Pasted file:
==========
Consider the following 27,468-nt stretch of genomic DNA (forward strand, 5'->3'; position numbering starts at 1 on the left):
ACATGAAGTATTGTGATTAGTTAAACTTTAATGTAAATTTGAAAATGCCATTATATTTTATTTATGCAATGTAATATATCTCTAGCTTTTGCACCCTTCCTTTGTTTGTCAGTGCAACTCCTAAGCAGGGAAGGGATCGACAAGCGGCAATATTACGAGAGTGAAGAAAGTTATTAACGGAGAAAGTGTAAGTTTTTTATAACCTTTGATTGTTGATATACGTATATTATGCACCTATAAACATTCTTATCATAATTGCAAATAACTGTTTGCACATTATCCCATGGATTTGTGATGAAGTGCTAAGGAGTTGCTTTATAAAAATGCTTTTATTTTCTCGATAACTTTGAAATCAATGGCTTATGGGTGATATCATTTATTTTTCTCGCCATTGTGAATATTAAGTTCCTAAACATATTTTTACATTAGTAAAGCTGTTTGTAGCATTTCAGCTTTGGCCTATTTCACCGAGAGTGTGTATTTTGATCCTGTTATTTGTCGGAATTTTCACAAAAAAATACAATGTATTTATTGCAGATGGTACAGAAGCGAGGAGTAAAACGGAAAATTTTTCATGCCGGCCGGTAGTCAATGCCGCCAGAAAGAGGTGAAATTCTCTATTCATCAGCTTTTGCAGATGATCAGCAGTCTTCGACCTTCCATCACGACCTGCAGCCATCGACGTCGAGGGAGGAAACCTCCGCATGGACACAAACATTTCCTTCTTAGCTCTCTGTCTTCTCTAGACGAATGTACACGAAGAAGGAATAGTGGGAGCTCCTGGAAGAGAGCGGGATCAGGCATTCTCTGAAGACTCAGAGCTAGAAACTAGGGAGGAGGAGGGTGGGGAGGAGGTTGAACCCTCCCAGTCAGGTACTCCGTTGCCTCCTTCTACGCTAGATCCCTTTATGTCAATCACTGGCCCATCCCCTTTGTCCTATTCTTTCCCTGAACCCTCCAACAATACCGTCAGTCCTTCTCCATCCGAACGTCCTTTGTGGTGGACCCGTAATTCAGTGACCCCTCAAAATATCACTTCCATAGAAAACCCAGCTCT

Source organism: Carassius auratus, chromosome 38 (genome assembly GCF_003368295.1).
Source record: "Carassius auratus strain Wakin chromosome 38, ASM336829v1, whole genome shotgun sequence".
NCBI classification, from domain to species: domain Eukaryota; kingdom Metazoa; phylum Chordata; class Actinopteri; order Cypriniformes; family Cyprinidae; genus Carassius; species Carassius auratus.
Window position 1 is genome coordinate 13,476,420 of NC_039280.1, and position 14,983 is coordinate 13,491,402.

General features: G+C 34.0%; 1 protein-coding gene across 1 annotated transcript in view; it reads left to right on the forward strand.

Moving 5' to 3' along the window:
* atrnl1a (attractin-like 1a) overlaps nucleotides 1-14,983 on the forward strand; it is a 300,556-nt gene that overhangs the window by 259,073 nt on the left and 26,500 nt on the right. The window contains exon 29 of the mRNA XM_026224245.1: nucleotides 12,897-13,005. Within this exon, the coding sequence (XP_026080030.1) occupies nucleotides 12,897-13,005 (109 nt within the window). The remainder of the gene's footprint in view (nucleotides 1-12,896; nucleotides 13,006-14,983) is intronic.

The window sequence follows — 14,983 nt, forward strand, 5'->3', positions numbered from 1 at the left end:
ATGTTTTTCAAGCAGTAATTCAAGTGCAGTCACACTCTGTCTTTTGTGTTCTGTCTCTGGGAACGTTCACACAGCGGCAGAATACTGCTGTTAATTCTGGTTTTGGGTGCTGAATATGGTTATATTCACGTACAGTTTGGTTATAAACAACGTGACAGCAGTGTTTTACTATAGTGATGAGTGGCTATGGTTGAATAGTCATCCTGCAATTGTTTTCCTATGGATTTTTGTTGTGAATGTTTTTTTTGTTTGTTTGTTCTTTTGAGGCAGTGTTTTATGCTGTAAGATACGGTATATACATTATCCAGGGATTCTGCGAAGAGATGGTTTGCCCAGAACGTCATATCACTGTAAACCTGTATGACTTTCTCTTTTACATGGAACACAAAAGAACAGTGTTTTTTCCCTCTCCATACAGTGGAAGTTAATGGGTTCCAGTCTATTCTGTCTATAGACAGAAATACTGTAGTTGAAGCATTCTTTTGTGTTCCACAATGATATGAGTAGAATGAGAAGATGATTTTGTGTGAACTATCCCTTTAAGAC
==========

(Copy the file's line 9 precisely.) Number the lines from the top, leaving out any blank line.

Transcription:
* atrnl1a (attractin-like 1a) overlaps nucleotides 1-14,983 on the forward strand; it is a 300,556-nt gene that overhangs the window by 259,073 nt on the left and 26,500 nt on the right. The window contains exon 29 of the mRNA XM_026224245.1: nucleotides 12,897-13,005. Within this exon, the coding sequence (XP_026080030.1) occupies nucleotides 12,897-13,005 (109 nt within the window). The remainder of the gene's footprint in view (nucleotides 1-12,896; nucleotides 13,006-14,983) is intronic.